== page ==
Mahkamah Agung (MA) adalah lembaga peradilan yang memegang keputusan terakhir terhadap kasus-kasus perdata dan pidana. MA juga mengadili pada tingkat kasasi putusan yang diberikan oleh Pengadilan Tata Usaha Negara, yang melayani gugatan terhadap keputusan pejabat atau institusi negara. Mahkamah Konstitusi (MK) sejak tahun 2008 telah menjadi satu-satunya juru adil yang memutus sengketa hasil pemilihan umum. Kedudukan MA dan MK adalah sederajat; putusan MA dan MK bersifat final dan mengikat. Tapi ada hal yang kurang terkait keputusan kedua lembaga ini yaitu bagaimana putusan tersebut harus dieksekusi atau apa hukumannya apabila tidak dipatuhi.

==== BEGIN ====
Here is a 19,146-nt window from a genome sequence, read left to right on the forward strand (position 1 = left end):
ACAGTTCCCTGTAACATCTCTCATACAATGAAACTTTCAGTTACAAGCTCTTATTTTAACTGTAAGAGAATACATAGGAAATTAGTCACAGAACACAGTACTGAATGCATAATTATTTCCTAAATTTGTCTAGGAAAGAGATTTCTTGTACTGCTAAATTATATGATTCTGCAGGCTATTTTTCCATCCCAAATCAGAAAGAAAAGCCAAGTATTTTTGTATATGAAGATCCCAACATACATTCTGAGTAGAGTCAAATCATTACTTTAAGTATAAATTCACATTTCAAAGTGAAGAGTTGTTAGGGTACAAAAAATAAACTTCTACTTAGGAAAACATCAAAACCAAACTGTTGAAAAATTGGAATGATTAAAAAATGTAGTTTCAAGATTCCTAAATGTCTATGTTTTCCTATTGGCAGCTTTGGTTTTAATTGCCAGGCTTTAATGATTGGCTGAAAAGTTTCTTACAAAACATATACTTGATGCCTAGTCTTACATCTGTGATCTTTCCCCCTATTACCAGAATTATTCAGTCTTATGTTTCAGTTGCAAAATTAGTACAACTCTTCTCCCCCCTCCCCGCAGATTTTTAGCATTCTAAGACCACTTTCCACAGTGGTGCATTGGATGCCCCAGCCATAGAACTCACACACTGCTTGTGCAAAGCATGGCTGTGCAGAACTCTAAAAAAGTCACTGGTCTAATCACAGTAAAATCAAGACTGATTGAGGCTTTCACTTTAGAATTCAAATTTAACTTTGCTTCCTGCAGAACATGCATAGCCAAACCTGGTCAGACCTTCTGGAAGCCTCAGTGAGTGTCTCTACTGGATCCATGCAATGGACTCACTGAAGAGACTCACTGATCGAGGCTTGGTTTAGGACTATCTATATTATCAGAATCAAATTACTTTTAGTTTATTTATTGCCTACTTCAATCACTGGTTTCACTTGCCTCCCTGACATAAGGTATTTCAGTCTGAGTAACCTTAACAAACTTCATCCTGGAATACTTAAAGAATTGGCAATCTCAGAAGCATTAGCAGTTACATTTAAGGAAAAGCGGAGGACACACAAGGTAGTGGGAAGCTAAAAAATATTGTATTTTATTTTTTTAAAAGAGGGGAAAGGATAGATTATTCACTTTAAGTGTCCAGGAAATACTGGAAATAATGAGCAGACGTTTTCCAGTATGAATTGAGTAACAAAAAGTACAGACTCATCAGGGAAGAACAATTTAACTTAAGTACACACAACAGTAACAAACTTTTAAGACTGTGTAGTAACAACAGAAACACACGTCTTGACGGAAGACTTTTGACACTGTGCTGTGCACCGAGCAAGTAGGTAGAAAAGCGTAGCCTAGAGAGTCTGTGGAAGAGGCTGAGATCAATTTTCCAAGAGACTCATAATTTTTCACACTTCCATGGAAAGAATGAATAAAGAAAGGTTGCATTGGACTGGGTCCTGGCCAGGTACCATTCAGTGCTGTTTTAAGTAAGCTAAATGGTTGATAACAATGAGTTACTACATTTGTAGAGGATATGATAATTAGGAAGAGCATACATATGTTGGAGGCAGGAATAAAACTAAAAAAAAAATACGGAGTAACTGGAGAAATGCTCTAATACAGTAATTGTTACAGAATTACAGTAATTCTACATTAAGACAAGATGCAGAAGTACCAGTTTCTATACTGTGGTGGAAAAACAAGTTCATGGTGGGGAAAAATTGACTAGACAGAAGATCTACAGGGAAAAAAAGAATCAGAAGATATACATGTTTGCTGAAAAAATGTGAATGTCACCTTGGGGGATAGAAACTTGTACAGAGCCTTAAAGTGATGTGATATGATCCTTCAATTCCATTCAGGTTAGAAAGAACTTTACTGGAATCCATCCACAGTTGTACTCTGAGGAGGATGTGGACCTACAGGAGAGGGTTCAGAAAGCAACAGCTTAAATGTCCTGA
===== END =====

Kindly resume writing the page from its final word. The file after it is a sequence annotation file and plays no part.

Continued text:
Tiga kasus menggambarkan masalah yang timbul dari kekurangan tersebut. Pada bulan Juli 2010, Mahkamah Konstitusi mendiskualifikasi pemenang pemilu bupati Kotawaringin Barat dengan tuduhan politik uang, dan menetapkan petahana yang kalah sebagai pemenang sehingga dapat memangku masa jabatan untuk kedua kalinya. Putusan ini mungkin patut dipertanyakan, tapi demi kepentingan penegakan otoritas peradilan, putusan tersebut seharusnya segera dieksekusi. Tapi yang terjadi adalah dewan di kabupaten melihat putusan MK tersebut sebagai campur tangan Jakarta dalam pemilihan daerah sehingga menolak untuk mematuhinya. Dua tahun kemudian, bupati yang dimenangkan oleh MK ini masih tidak dapat memerintah karena penentangan itu. Di kota Bogor dan kabupaten Bekasi, propinsi Jawa Barat, pembangkangan serupa juga terjadi. Pejabat setempat menolak pembukaan gereja walaupun peradilan telah memutuskan tidak ada dasar untuk menyegel lokasi pembangunannya.